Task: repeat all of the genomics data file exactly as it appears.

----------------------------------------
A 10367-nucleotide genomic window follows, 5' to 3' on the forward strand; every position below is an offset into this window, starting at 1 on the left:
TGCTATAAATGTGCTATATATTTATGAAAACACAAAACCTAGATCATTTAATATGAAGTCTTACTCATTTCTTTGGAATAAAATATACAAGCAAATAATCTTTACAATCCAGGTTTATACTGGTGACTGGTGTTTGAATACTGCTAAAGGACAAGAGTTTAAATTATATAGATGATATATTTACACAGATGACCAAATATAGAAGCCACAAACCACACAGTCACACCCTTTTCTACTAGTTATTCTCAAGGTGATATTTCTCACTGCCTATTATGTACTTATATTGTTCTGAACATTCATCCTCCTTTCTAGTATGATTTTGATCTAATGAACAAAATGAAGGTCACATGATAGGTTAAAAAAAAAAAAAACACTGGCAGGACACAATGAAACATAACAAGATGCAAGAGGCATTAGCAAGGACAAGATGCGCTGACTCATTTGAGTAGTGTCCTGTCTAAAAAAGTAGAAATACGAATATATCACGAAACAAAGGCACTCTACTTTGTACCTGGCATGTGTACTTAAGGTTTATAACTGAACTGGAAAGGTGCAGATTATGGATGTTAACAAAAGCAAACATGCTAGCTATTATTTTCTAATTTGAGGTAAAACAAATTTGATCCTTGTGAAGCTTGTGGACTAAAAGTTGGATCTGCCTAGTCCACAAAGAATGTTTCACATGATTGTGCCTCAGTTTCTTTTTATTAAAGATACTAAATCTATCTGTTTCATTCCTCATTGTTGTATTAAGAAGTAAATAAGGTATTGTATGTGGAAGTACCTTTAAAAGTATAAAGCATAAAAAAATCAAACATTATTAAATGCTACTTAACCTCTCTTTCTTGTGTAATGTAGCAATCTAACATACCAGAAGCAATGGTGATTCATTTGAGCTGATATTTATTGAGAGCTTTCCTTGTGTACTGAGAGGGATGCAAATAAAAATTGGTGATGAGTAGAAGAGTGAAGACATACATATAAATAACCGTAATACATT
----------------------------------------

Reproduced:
A 10367-nucleotide genomic window follows, 5' to 3' on the forward strand; every position below is an offset into this window, starting at 1 on the left:
TGCTATAAATGTGCTATATATTTATGAAAACACAAAACCTAGATCATTTAATATGAAGTCTTACTCATTTCTTTGGAATAAAATATACAAGCAAATAATCTTTACAATCCAGGTTTATACTGGTGACTGGTGTTTGAATACTGCTAAAGGACAAGAGTTTAAATTATATAGATGATATATTTACACAGATGACCAAATATAGAAGCCACAAACCACACAGTCACACCCTTTTCTACTAGTTATTCTCAAGGTGATATTTCTCACTGCCTATTATGTACTTATATTGTTCTGAACATTCATCCTCCTTTCTAGTATGATTTTGATCTAATGAACAAAATGAAGGTCACATGATAGGTTAAAAAAAAAAAAAACACTGGCAGGACACAATGAAACATAACAAGATGCAAGAGGCATTAGCAAGGACAAGATGCGCTGACTCATTTGAGTAGTGTCCTGTCTAAAAAAGTAGAAATACGAATATATCACGAAACAAAGGCACTCTACTTTGTACCTGGCATGTGTACTTAAGGTTTATAACTGAACTGGAAAGGTGCAGATTATGGATGTTAACAAAAGCAAACATGCTAGCTATTATTTTCTAATTTGAGGTAAAACAAATTTGATCCTTGTGAAGCTTGTGGACTAAAAGTTGGATCTGCCTAGTCCACAAAGAATGTTTCACATGATTGTGCCTCAGTTTCTTTTTATTAAAGATACTAAATCTATCTGTTTCATTCCTCATTGTTGTATTAAGAAGTAAATAAGGTATTGTATGTGGAAGTACCTTTAAAAGTATAAAGCATAAAAAAATCAAACATTATTAAATGCTACTTAACCTCTCTTTCTTGTGTAATGTAGCAATCTAACATACCAGAAGCAATGGTGATTCATTTGAGCTGATATTTATTGAGAGCTTTCCTTGTGTACTGAGAGGGATGCAAATAAAAATTGGTGATGAGTAGAAGAGTGAAGACATACATATAAATAACCGTAATACATT